The late Honorable “Sandy” Berger, former National Security Advisor to President Bill Clinton, demonstrated a strong commitment to balancing competition with collaboration between the United States and China, even when the obstacles seemed insurmountable. USCET believes that people-to-people ties have long lasting impact that can help build a more constructive bilateral relationship. USCET, therefore, has launched a new scholarship aimed at cultivating the very sort of US-China exchange that Sandy Berger fought for throughout his career – a fellowship that empowers young Chinese scholars to deepen the scope of their research into America, as well as its complex relationship with China. The Samuel R. ‘Sandy’ Berger Memorial Fellowship was inaugurated on October 18, 2019 at the prestigious Peking University.
Opening remarks were offered by the United States Ambassador to China Terry Branstad, Peking University’s Vice President Wang Bo, along with USCET Founding President Ambassador Julia Chang Bloch.
Ambassador Branstad noted that “long-standing exchanges” involving thousands of young scholars underpin the US-China relationship. Keynote addresses were given by Former Minister of Overseas Chinese Affairs at the China State Council, Qiu Yuanping, and Carlos Gutierrez, Chair of Albright Stonebridge Group and Former United States Secretary of Commerce.
Susan Berger sent a heartfelt letter to applaud the event, confirming for participants the importance of her late husband’s legacy of engaging China and expanding people-to-people ties across the Pacific. As Ambassador Bloch commented, “these Fellowships will encourage and support young Chinese scholars, whose study and research will carry on Sandy Berger’s vision for a more collaborative future in US-China relations.” Mr. Berger’s legacy truly resonates in such efforts to build mutual understanding even in challenging times.
PKU faculty and students were treated to a thoughtful exploration of Sandy Berger’s mission to integrate China into global governance, as perhaps best represented by his key role in pushing for Chinese membership in the World Trade Organization. A pragmatic man, Sandy Berger never denied the differences between the American and Chinese approaches to political or economic life, nor did he minimize the reality of US-China competition – Mr. Berger did, however, firmly believe that such differences must be matched with people-to-people dialogue and fruitful public diplomacy.
A keynote panel and two roundtable discussions followed the official ceremony, reflecting on 40 years of diplomatic ties between China and the US, as well as examining the present and future of this most important bilateral relationship. The participants were luminaries in US-China relations, including USCET Chairman Ambassador Nicholas Platt, who was part of the President Nixon team that prepared the ground for US-China diplomatic relations in 1972, eminent Chinese Americanist, Wang Jisi, President of the PKU Institute of International and Strategic Studies, Jia Qingguo, former dean of the School of International Studies at PKU, Wu Baiyi, Director of the Institute of American Studies of the Chinese Academy of Social Sciences, former US Consul General Ken Jarrett, Amy Celico, Principal of the Albright Stonebridge Group, Johns Hopkins University, and Nanjing University Center’s Gaye Christoffersen. Moderating the keynote panel was CGTN Anchor Tian Wei, who facilitated a robust and candid dialogue.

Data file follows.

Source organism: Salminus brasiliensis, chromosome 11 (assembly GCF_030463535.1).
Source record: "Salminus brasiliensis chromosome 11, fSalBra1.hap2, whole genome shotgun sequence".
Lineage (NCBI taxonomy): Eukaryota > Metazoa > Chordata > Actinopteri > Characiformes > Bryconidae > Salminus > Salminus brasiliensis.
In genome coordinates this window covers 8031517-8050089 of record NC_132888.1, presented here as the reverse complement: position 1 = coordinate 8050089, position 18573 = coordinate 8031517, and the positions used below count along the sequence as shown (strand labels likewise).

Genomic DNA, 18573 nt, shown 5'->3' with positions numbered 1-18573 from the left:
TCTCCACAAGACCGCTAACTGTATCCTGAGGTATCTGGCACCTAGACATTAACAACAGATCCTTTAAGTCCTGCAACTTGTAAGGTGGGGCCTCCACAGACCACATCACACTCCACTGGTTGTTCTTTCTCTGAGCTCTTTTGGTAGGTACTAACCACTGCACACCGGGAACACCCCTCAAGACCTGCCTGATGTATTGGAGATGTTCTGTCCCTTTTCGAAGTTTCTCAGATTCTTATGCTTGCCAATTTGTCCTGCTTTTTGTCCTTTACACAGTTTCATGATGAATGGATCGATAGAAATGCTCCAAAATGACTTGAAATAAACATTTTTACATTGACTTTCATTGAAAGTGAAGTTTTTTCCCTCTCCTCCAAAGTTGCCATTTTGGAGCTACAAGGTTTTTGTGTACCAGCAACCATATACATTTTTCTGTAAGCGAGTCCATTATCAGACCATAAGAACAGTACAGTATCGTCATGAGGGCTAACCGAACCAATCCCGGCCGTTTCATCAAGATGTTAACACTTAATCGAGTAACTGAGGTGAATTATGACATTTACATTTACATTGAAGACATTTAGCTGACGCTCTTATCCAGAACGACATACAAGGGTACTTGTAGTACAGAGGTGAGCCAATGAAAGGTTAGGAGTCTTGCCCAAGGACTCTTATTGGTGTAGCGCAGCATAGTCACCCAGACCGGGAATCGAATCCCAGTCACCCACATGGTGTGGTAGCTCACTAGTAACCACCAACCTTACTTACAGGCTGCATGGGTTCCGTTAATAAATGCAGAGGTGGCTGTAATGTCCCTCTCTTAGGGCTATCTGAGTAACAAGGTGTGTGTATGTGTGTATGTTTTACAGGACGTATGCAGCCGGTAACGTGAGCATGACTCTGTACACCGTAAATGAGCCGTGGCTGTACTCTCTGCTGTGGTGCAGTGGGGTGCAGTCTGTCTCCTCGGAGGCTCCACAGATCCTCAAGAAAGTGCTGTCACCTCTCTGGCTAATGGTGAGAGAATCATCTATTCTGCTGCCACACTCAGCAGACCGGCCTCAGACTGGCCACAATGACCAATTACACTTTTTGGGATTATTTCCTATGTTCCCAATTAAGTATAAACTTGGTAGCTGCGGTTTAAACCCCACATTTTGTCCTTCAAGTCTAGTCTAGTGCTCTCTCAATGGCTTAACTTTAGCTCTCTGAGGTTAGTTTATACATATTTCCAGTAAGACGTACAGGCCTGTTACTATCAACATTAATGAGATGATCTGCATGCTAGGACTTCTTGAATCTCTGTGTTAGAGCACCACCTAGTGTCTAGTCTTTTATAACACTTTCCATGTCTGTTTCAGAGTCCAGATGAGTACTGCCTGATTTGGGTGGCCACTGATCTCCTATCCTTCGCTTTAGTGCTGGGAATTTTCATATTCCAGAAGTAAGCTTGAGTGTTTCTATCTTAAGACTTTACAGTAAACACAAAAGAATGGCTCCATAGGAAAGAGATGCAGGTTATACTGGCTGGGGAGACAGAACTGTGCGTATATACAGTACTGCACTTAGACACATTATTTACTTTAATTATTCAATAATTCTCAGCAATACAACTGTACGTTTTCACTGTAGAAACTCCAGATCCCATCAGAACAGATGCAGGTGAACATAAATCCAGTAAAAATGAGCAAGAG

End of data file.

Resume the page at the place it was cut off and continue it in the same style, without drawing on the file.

Central to the discussions was the theme that while strategic distrust confounds Chinese and American governments, there is tactical trust between organizations and individuals at the sub-national level. US-China tension should not be underestimated, but neither should the deep desire for cooperation by so many actors at the grassroots level. Rising competition need not be mutually exclusive with cooperation.
Participants lingered on the idea that trade conflicts must not spill over into all facets of US-China relations. As Ambassador Platt argued, the world’s most important bilateral relationship should not be “governed only by trade,” and it remains possible to accept the existence of some contradictions in policy while avoiding total decoupling. For Ambassador Bloch, this effort to prevent spillover could hardly be more vital. Though “government-to-government relations may fracture,” she noted that “people-to-people ties endure.” Education and cultural exchanges, business ties, and the Chinese diaspora are lent special roles as undercurrents of cooperation in this light.
USCET is excited that this new fellowship continues the legacy of dialogue with China even in the most difficult of times, epitomized by Sandy Berger. By reaching out to the next generation of China’s America experts, this Memorial Fellowship sends the message that people-to-people ties can weather even the most furious of storms.